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Avro >> mail # user >> Writing Unsolicited Messages to a Connected Netty Client

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Re: Writing Unsolicited Messages to a Connected Netty Client
Hi Armin,

First I'd like to explain why the server-initiated messages are
problematic.  Allowing the server to send unsolicited messages back to the
client may work for some Transceiver implementations (possibly PHP), but
this change would not be compatible with NettyTransceiver.  When the
NettyTransceiver receives a message from the server, it needs to know which
callback to invoke in order to pass the message back correctly to the
client.  There could be several RPCs "in flight" concurrently, so one of
NettyTransceiver's jobs is to match up the response with the request that
initiated it.  If the client didn't initiate the RPC then NettyTransceiver
won't know where to deliver the message, unless there were some catch-all
callback that would be invoked whenever one of these "unsolicited" messages
were received.  So although you're probably only interested in the PHP
client, allowing the server to send these unsolicited messages would
potentially break NettyTransceiver (and possibly other implementations as

Shaun's idea of having the client poll the server periodically would
definitely work.  What we want to do is have the client receive
notifications from the server as they become available on the server side,
but we also don't want the client to be polling with such a high frequency
that a lot of CPU and bandwidth resources are wasted.  I think we can get
the best of both worlds by copying the Comet pattern, i.e. the "long poll"
but using the Avro RPC layer instead of (or on top of) HTTP.  First we'll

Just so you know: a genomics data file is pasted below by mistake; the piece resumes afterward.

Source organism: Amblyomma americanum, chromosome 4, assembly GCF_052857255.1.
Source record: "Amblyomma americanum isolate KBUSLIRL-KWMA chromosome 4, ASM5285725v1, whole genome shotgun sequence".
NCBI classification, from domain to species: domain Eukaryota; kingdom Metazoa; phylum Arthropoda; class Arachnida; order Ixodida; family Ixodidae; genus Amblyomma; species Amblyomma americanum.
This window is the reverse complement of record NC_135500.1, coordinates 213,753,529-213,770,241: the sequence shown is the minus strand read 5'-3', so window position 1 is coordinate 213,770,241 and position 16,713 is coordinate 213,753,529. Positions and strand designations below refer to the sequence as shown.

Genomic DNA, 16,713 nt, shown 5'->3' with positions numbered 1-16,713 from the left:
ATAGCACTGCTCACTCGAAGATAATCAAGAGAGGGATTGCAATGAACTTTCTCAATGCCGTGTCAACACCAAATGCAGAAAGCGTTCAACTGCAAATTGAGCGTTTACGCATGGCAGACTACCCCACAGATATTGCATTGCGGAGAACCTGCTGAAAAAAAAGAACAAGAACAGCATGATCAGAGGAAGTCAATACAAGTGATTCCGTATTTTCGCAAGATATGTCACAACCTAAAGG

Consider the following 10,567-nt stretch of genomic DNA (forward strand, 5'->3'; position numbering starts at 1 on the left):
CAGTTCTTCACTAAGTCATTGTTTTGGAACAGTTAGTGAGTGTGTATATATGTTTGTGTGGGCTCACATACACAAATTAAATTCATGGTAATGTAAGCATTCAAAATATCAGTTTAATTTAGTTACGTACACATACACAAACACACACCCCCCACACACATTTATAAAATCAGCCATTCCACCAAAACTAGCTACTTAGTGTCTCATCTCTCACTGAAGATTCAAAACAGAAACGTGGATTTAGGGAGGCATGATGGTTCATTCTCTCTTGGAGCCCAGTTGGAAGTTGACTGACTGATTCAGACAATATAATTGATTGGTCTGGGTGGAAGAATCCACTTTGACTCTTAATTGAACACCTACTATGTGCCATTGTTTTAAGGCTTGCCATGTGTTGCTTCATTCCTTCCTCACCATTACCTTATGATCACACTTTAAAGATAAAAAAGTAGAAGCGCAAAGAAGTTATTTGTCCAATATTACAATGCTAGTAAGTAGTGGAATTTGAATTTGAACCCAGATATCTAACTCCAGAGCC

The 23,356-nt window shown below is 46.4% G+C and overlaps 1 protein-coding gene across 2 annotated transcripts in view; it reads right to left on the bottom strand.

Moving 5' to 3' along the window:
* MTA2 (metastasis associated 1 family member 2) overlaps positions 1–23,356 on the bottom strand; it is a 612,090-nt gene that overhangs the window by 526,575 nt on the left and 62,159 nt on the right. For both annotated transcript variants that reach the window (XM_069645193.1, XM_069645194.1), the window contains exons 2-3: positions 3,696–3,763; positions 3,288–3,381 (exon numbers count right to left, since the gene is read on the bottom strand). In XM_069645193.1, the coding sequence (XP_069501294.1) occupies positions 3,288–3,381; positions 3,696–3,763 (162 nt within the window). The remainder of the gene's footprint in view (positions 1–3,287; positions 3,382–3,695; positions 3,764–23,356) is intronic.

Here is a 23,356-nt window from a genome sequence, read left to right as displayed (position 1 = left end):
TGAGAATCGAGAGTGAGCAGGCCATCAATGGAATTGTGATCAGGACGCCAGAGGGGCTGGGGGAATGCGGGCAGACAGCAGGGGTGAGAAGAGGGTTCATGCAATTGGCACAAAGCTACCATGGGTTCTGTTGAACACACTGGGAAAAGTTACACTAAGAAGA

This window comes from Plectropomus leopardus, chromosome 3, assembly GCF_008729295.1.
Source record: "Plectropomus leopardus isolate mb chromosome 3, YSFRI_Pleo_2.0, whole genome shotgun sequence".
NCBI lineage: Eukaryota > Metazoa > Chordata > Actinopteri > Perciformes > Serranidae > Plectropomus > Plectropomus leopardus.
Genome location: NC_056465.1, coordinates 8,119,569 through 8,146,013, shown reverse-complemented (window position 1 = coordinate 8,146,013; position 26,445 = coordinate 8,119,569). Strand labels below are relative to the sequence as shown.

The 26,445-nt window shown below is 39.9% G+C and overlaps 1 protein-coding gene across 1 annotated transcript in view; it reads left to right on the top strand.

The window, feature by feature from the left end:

start with Shaun's update listener interface:

protocol WeatherUpdateListener {
  WeatherUpdate listenForUpdate();

The PHP client would invoke this RPC against the server in a tight loop.
On the server side, the RPC will block until there is an update that is
ready to be sent to the client.  When the client does receive an event from
the server (or some timeout occurs), the client will immediately send
another poll to the server and block until the next update is received.  In
this way the client will not be flooding the server with RPCs, but the
client will also get updates in a timely manner.

See the following for more info about Comet:

On Fri, Jan 20, 2012 at 12:44 PM, Armin Garcia <[EMAIL PROTECTED]>wrote:

> Hi Shaun,
> This is definitely another way.  I share your same concern.  I have to
> keep an eye out for high availablilty and high throughput.  I'll be
> depending on this connection to support a massive amount of data.
>                -Armin
> On Fri, Jan 20, 2012 at 9:25 AM, Shaun Williams <[EMAIL PROTECTED]>wrote:
>> Another solution is to use the response leg of a transaction to push
>> messages to the client, e.g. provide a server protocol like this:
>> WeatherUpdate listenForUpdate();
>> This would essentially block until an update is available.  The only
>> problem is that if the client is expecting a series of updates, it would
>> need to call this method again after receiving each update.
>> This is not an ideal solution, but it might solve your problem.
>> -Shaun
>> On Jan 20, 2012, at 8:24 AM, Armin Garcia wrote:
>> Hi James,
>> First, thank you for your response.
>> Yes, you are right.  I am trying to setup a bi-directional communication
>> link.  Your suggestion would definitely accomplish this requirement.  I was
>> hoping the same channel could be reused without having to establish another
>> uni-directional link.  Netty or rather NIO is inherently bi-directional.  I
>> am suspecting RPC by definition is only uni-directional or rather a pull
>> technology?
>> One of my goals is to support as many different language bindings using
>> Avro.  PHP is one of those languages.  Unfortunately, the PHP library can
>> only function as a client.
>>                -Armin
>> On Fri, Jan 20, 2012 at 7:47 AM, James Baldassari <[EMAIL PROTECTED]>wrote: